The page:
Interesting side note. From multiple posts i've read here, The high cost of recruiting and training new nurses is often used as the reason that nurses are forced to sign a penalty clause $$ if they quit within X time frame. It would seem that you have a point. Measures to improve nursing retention like I don't know staffing appropriately would save them money long term.

Share this post


Link to post
Share on other sites

1 Follower; 963 Posts; 6,788 Profile Views

15 hours ago, kp2016 said:

Interesting side note. From multiple posts i've read here, The high cost of recruiting and training new nurses is often used as the reason that nurses are forced to sign a penalty clause $$ if they quit within X time frame. It would seem that you have a point. Measures to improve nursing retention like I don't know staffing appropriately would save them money long term.

To me it is the same (for just a few minutes, let's throw out the idea of saving money because right now it isn't happening), they may as well put the money to a better cause (don't hire a ton more of nurses often, just staff appropriately, it's the same thing), they are hiring the nurses often (high turnover rate) that they claim are to expensive (when staffing appropriately).

Share this post


Link to post
Share on other sites

129 Posts; 3,024 Profile Views

Working as a nurse, it did not take long for me to realize that the management cares their position and salary only. Dangerous nurse to patient ratio? None of their business. Sad.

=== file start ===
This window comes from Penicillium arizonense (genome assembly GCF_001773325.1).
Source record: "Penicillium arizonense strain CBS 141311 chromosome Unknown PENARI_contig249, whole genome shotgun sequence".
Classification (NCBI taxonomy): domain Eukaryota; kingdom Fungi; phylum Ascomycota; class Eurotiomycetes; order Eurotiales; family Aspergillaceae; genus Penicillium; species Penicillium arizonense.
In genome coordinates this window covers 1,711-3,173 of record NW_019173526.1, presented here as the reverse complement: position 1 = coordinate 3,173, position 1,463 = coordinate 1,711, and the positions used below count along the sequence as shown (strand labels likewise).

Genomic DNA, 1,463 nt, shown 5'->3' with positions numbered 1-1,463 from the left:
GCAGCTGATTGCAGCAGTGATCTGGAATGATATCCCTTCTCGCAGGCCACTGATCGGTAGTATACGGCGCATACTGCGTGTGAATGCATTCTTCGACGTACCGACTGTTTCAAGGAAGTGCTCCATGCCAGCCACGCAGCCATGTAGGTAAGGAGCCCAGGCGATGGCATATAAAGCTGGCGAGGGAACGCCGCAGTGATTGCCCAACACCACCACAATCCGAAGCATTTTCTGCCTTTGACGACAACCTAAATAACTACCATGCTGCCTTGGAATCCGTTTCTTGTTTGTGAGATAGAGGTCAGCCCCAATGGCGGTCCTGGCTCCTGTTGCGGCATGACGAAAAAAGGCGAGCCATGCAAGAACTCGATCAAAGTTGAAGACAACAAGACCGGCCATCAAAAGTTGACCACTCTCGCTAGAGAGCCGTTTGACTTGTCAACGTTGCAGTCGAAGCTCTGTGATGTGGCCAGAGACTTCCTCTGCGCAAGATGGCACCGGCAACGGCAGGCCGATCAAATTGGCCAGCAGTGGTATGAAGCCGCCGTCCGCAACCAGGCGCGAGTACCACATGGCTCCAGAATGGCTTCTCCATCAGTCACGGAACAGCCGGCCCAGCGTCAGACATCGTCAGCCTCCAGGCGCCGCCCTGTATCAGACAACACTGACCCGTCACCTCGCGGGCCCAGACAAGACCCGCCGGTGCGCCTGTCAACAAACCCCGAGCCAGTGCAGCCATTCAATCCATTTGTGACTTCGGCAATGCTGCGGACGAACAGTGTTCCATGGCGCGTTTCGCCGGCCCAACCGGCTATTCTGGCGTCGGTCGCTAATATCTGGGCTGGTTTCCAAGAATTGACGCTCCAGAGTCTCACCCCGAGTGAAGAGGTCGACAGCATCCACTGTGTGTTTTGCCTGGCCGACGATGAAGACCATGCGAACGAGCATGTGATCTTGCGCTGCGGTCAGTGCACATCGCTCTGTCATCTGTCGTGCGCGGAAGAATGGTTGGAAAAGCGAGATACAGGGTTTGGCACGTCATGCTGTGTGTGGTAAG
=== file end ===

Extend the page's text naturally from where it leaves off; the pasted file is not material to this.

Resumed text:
Share this post


Link to post
Share on other sites

1 Follower; 783 Posts; 7,342 Profile Views

If they hire more nurses, how will they afford all the studies they do on how to improve patient satisfaction?  

Share this post


Link to post
Share on other sites

Jedrnurse has 25 years experience as a BSN, RN and specializes in school nurse.

1,574 Posts; 14,460 Profile Views

2 hours ago, beekee said:

If they hire more nurses, how will they afford all the studies they do on how to improve patient satisfaction?  

Is there anything else I can help you with...I have the time!

Share this post


Link to post
Share on other sites

Estateboy has 2 years experience as a RN, EMT-P.

41 Posts; 1,022 Profile Views

CNA's on my floor DON'T do BP or accuchecks but if they can answer call bells and free a nurse for med passes or other duties that's a great thing.  From a cost point of view, they are probably half the cost of a nurse and greatly reduce the stress on the floor.  

 

Share this post


Link to post
Share on other sites
×

This site uses cookies. By using this site, you consent to the placement of these cookies. Read our Privacy, Cookies, and Terms of Service Policies to learn more.